One of the major concerns facing EcoVillage of Loudoun County, VA is the environmental impact of this more benign human habitat. Are we really able to make a difference environmentally?
What targets should we set for ourselves and how do we measure our ability to meet these targets? How does this subdivision's impact compare with the impact of the farming that has gone on before?
In order to answer these questions, a team of Future Residents, volunteers and student interns have established over 20 experimental sites strategically scattered around the 180 acres. In particular, Randy Williams, Doug Boucher, Anne Kotmann and Andy Johnston are to thank for this initiative. Various measurements are taken at each site over time, including water quality, soil quality, erosion levels, flora present, fauna sitings, etc. Volunteers are needed to help collect the data that will be used for environmental baselining and ongoing monitoring of environmental impacts.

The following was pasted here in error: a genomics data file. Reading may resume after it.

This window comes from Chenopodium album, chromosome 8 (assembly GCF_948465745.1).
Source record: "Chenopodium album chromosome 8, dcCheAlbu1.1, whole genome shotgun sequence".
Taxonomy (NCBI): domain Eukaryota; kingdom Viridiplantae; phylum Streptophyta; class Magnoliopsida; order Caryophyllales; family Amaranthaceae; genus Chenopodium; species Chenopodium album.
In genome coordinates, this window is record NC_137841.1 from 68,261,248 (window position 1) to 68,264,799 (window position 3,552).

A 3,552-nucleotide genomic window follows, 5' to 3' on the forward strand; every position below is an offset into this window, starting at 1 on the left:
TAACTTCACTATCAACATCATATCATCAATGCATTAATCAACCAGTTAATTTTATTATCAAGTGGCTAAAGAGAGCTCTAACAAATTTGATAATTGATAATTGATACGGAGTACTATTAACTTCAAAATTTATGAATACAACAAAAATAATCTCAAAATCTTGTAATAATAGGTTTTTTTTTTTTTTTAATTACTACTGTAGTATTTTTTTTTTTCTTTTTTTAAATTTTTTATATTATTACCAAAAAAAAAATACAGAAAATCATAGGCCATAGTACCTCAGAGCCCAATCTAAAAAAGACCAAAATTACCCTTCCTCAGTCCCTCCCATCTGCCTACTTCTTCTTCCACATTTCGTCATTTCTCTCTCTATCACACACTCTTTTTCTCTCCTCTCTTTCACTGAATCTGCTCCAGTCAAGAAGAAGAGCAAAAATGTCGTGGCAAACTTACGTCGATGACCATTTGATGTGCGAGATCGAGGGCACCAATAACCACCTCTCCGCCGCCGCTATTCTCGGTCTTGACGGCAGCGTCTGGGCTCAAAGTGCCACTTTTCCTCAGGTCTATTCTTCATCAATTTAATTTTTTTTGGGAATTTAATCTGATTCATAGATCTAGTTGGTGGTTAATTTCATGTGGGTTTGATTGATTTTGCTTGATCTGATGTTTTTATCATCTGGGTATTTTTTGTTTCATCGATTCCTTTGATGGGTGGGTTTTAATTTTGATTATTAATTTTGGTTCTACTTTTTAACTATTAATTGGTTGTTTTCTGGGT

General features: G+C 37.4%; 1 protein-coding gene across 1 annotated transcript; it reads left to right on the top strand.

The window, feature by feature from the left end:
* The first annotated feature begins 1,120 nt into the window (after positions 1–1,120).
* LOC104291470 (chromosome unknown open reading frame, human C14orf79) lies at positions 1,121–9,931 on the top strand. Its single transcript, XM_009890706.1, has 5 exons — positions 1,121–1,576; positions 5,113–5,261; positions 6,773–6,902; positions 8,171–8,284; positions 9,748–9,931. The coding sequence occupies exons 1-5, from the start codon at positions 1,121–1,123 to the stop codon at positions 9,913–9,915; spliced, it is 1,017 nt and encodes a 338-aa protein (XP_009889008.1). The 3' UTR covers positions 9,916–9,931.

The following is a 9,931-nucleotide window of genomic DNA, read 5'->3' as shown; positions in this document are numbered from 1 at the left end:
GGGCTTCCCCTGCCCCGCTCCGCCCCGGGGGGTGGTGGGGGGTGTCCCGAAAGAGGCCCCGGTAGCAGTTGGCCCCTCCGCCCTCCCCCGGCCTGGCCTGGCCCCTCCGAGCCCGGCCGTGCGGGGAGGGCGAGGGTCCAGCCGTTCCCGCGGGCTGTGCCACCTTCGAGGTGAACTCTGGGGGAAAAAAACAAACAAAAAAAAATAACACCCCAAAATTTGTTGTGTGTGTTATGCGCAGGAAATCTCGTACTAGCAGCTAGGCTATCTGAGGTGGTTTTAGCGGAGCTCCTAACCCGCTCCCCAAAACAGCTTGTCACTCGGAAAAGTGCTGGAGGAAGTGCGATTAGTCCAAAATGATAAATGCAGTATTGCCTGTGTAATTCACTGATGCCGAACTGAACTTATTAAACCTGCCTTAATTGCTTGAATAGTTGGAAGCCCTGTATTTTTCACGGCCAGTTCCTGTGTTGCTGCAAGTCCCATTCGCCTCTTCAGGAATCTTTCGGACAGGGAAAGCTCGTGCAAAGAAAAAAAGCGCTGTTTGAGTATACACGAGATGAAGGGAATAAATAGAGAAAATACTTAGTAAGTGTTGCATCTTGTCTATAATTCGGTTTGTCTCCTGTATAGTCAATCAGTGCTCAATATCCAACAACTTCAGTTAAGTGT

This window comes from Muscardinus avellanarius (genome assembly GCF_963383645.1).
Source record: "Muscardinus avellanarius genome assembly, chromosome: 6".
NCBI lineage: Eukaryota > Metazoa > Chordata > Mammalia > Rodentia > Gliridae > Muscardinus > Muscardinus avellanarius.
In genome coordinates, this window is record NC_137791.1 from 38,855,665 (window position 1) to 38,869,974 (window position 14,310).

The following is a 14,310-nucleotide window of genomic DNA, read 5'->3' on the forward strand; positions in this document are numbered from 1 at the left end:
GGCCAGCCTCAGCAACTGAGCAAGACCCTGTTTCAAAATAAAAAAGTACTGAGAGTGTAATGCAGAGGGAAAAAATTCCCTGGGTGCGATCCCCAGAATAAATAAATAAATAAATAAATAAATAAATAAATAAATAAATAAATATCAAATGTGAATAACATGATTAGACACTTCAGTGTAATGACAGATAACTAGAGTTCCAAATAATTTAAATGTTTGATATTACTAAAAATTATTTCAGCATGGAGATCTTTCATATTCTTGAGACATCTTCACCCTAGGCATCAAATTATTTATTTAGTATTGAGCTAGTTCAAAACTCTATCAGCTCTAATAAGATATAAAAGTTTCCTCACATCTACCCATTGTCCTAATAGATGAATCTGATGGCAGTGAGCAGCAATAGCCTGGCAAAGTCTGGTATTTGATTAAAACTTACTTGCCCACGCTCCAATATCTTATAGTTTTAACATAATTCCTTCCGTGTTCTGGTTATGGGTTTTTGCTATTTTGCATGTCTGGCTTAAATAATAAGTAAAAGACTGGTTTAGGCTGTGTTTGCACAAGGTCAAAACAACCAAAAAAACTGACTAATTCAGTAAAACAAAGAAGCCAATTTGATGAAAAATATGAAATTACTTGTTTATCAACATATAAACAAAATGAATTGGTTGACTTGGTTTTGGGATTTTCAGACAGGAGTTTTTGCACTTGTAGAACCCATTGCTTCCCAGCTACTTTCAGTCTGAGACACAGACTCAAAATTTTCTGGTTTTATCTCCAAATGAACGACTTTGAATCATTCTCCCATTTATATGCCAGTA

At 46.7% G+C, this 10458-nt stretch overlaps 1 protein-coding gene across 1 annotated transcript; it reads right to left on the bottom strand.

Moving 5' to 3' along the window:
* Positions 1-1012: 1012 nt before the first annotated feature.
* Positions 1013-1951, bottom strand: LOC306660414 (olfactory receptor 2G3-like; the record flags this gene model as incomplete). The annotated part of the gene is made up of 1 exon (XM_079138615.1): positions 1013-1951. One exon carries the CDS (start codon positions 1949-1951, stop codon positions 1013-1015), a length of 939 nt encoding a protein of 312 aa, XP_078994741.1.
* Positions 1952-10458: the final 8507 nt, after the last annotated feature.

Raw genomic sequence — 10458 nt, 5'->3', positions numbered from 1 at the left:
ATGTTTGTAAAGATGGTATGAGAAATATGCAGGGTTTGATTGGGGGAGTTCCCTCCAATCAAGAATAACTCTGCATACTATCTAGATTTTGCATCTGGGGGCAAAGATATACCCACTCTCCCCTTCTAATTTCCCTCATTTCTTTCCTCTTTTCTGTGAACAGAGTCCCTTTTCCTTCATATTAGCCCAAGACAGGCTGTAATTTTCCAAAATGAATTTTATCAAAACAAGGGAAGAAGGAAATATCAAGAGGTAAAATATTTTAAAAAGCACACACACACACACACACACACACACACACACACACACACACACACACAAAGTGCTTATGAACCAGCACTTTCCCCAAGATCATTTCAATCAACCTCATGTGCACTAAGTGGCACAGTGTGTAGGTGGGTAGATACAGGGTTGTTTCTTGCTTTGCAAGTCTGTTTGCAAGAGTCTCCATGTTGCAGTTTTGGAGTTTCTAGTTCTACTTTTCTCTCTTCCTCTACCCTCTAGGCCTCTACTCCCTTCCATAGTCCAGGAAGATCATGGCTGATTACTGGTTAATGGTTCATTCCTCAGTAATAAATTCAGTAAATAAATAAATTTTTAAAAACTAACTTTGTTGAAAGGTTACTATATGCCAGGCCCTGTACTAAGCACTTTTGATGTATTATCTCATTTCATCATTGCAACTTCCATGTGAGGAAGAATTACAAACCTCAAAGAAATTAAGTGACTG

In keeping with its commitment to environmentally friendly approaches to the use of the land, EcoVillage of Loudoun County, VA has made a commitment to maintain organic standards for the entire property in its forest, farming, gardening and landscaping practices. Conservation and sustainability are a primary focus of EcoVillage. State-of-the-art techniques that will conserve and replenish topsoil and minimize the use of water for irrigation will be researched and implemented. In addition, EcoVillage has worked closely with conservation and ecological experts to develop a reforestation plan for large segments of the property.
We are told by environmentalists that the site, if it were in its natural state, would be fully forested, as would virtually all of the land in our bioregion (the Piedmont). If we were to do absolutely nothing to the land, it would become fully forested once more, without any further human intervention.